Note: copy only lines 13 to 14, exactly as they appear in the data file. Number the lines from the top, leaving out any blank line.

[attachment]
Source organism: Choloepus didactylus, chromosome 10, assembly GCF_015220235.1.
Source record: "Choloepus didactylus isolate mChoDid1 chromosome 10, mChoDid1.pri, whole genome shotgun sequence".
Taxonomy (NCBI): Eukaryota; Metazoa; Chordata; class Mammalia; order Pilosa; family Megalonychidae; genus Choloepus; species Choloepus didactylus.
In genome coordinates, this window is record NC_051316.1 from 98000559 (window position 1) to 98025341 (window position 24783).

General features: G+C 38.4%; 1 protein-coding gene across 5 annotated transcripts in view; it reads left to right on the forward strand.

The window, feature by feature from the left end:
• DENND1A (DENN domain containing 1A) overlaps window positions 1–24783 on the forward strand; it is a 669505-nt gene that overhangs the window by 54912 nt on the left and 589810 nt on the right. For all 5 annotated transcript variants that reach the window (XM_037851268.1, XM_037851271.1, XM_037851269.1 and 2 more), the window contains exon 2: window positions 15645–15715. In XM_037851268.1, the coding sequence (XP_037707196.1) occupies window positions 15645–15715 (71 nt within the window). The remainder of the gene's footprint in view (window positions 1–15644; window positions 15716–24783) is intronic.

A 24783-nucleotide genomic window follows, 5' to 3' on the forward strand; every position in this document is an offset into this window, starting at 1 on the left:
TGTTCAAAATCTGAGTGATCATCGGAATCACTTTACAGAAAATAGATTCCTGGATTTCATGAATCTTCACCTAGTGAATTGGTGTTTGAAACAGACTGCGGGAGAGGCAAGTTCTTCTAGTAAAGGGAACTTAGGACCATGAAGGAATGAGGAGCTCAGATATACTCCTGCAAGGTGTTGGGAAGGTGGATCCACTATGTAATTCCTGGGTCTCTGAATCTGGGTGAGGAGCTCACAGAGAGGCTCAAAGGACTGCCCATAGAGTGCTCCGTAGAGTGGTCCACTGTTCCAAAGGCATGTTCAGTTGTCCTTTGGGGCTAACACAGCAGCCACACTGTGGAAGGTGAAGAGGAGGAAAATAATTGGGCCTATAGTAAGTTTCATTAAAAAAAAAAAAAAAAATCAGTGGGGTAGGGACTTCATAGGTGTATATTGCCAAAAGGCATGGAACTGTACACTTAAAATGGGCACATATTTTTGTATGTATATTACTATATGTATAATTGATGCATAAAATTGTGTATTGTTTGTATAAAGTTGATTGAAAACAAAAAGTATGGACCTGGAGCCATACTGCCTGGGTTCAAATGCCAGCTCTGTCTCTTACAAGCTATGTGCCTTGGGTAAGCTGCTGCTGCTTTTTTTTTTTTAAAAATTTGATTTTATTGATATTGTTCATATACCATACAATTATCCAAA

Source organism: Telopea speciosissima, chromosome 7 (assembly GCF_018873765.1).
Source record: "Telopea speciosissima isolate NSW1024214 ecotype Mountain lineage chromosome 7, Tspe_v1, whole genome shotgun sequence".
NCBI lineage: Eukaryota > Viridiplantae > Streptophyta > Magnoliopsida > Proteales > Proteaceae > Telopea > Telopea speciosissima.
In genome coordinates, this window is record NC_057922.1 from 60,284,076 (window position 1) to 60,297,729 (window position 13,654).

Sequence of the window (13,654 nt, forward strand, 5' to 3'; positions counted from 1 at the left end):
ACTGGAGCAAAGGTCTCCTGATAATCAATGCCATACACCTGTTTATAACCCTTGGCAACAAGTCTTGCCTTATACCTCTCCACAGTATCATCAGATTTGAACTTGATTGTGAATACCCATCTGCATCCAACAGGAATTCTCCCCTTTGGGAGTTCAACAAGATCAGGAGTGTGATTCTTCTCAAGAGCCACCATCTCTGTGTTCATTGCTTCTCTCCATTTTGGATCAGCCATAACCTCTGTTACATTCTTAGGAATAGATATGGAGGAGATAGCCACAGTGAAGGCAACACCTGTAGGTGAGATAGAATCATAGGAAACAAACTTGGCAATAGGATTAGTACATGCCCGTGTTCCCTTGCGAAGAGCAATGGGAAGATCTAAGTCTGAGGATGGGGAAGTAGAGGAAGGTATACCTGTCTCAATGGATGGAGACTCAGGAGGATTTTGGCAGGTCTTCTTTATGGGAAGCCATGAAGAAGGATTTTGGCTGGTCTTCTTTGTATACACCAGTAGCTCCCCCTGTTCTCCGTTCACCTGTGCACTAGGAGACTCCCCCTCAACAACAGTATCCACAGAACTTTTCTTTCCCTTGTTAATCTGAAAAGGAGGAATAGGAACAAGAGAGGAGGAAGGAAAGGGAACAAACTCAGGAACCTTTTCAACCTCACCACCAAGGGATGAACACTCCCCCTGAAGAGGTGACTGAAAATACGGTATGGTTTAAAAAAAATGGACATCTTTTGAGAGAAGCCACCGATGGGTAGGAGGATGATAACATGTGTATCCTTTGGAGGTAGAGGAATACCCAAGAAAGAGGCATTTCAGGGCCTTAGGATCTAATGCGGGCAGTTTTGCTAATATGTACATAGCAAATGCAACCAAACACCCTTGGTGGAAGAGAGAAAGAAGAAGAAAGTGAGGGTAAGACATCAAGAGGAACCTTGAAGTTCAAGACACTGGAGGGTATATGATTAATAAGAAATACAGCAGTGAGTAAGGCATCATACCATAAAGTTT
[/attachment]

In genome coordinates, this window is record NC_057922.1 from 60,284,076 (window position 1) to 60,297,729 (window position 13,654).

Sequence of the window (13,654 nt, forward strand, 5' to 3'; positions counted from 1 at the left end):